Food & Garden: Jewelweed deserves a spot!

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By Andrew Padula, Contributing Columnist and owner of Greer-based Padula's Plants:

Being a native plant to South Carolina along with a great medicinal herb, jewelweed deserves a place somewhere in or around your garden area. This beautiful annual/herb plant reaches 2'-5' tall by up to 3' wide and loves moisture.

Usually growing in damp/part sun areas along creeks here in the Upstate area, jewelweed has long been known to help those affected by the itch from poison ivy/oak. Some other benefits of jewelweed include helping to increase bloodflow and to help relieve the pain from bruises and inflamed joints.

Besides being a beautiful garden plant, this wild Impatiens is a major attractor of hummingbirds. Since one jewelweed plant can have between 20-40 separate orange spotted flowers hanging from it, one plant can keep a hummingbird busy for a while. Many types of bees love this plant and it is considered a great native plant for attracting pollinators, especially for damp shady areas where other wildflowers have a hard time growing.

When it comes time for growing jewelweed, try to copy the plant's growing conditions in the wild. Jewelweed is usually found growing in a damp soil mix heavy in coarse sand/clay/decaying plants. Jewelweed also does not transplant well past the seedling stage, one main reason is the high water content in the plant. If you are transplanting a larger jewelweed it is important to try not to break any of the roots, also keep it wet and in the shade for at least a week after transplanting.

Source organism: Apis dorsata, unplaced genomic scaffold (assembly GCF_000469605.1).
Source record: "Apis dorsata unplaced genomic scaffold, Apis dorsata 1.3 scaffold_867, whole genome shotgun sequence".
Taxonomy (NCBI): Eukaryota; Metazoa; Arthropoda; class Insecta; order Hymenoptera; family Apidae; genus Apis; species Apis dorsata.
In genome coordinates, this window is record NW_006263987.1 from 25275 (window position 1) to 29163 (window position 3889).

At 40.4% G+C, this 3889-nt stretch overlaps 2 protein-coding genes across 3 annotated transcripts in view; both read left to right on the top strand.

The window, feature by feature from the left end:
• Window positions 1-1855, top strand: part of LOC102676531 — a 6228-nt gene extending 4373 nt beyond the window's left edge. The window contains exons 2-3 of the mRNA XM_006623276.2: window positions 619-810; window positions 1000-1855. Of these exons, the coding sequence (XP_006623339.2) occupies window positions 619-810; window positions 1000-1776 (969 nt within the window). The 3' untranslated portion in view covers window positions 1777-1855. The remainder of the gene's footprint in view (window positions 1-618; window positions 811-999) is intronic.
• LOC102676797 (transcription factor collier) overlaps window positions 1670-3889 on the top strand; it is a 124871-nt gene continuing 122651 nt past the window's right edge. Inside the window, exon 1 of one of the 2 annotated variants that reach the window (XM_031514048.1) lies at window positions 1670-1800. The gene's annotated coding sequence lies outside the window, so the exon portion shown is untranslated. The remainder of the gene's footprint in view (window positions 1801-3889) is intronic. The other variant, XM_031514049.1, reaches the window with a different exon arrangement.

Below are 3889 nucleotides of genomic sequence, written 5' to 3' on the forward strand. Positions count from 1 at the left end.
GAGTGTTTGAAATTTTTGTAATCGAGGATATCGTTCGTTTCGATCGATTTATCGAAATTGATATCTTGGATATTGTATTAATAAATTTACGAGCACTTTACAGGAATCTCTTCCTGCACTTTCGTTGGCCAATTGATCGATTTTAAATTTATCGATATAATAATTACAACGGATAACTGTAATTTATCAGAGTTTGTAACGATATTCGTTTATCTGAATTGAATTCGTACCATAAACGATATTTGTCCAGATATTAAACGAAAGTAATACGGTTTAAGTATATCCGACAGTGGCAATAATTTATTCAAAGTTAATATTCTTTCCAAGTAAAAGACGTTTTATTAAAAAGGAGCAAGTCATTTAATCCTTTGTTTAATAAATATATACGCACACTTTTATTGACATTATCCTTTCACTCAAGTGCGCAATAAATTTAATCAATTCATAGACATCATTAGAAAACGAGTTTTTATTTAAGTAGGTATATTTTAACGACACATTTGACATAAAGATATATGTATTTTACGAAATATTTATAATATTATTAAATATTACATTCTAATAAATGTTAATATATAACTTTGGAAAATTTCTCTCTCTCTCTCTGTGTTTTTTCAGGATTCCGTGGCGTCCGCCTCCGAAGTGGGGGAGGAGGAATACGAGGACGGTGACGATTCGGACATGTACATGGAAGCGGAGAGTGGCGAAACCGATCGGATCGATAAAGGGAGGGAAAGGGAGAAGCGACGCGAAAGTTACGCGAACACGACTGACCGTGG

Jewelweed looks great as both a specimen plant for the shade garden or as a mass planting. Something to keep in mind when planting jewelweed is the method that it spreads it seeds. Being an annual plant, jewelweeds main goal is to set as many seeds as possible before it dies, also to help the seeds land in the best possible conditions for later germination. It does this by having "exploding seed capsules". When the seed capsules are ripe then touched or moved by the breeze, they burst open and send seeds flying out. Sometimes 6' from the mature jewelweed plant. So it is a good idea that if have jewelweed as a specimen plant, or are doing a mass planting of jewelweed. You plan for that increase of space around it next season, or cut it down before it sets seed.

There is a native yellow flowering jewelweed called Pale Jewelweed. However, here in the Upstate area the Orange Jewelweed is the more common of the two seen. The Pale Jewelweed can also grow in slightly drier areas than the moisture loving Orange Jewelweed.

Because of it's beauty and many herbal benefits that jewelweed has to offer us all, finding a damp place at the edge of the woods or in the garden should be a breeze.

Learn more about Andrew Padula and Padula's Plants here.

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